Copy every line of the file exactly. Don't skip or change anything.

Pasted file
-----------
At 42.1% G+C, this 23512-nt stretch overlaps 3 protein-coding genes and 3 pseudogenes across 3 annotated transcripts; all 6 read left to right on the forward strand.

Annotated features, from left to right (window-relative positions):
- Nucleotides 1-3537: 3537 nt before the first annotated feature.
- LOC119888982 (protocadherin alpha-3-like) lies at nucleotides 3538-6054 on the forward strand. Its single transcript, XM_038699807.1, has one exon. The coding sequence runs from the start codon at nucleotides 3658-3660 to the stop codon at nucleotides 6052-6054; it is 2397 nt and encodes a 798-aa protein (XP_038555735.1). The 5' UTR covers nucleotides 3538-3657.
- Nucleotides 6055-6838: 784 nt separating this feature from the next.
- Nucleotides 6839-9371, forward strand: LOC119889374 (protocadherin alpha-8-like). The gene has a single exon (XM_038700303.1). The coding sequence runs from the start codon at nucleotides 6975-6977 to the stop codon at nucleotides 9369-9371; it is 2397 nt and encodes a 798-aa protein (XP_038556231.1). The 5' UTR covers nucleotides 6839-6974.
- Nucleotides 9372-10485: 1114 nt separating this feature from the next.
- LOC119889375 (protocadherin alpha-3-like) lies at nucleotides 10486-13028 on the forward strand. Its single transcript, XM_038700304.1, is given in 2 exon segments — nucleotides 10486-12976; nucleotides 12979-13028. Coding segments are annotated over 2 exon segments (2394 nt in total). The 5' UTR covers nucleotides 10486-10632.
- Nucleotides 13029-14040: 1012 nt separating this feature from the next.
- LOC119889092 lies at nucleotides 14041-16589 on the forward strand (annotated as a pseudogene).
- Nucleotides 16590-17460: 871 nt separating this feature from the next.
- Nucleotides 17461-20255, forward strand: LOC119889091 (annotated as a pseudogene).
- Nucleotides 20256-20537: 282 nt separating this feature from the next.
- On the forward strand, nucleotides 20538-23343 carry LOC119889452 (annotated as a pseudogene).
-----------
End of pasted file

At 42.1% G+C, this 23512-nt stretch overlaps 3 protein-coding genes and 3 pseudogenes across 3 annotated transcripts; all 6 read left to right on the forward strand.

Annotated features, from left to right (window-relative positions):
- Nucleotides 1-3537: 3537 nt before the first annotated feature.
- LOC119888982 (protocadherin alpha-3-like) lies at nucleotides 3538-6054 on the forward strand. Its single transcript, XM_038699807.1, has one exon. The coding sequence runs from the start codon at nucleotides 3658-3660 to the stop codon at nucleotides 6052-6054; it is 2397 nt and encodes a 798-aa protein (XP_038555735.1). The 5' UTR covers nucleotides 3538-3657.
- Nucleotides 6055-6838: 784 nt separating this feature from the next.
- Nucleotides 6839-9371, forward strand: LOC119889374 (protocadherin alpha-8-like). The gene has a single exon (XM_038700303.1). The coding sequence runs from the start codon at nucleotides 6975-6977 to the stop codon at nucleotides 9369-9371; it is 2397 nt and encodes a 798-aa protein (XP_038556231.1). The 5' UTR covers nucleotides 6839-6974.
- Nucleotides 9372-10485: 1114 nt separating this feature from the next.
- LOC119889375 (protocadherin alpha-3-like) lies at nucleotides 10486-13028 on the forward strand. Its single transcript, XM_038700304.1, is given in 2 exon segments — nucleotides 10486-12976; nucleotides 12979-13028. Coding segments are annotated over 2 exon segments (2394 nt in total). The 5' UTR covers nucleotides 10486-10632.
- Nucleotides 13029-14040: 1012 nt separating this feature from the next.
- LOC119889092 lies at nucleotides 14041-16589 on the forward strand (annotated as a pseudogene).
- Nucleotides 16590-17460: 871 nt separating this feature from the next.
- Nucleotides 17461-20255, forward strand: LOC119889091 (annotated as a pseudogene).
- Nucleotides 20256-20537: 282 nt separating this feature from the next.
- On the forward strand, nucleotides 20538-23343 carry LOC119889452 (annotated as a pseudogene).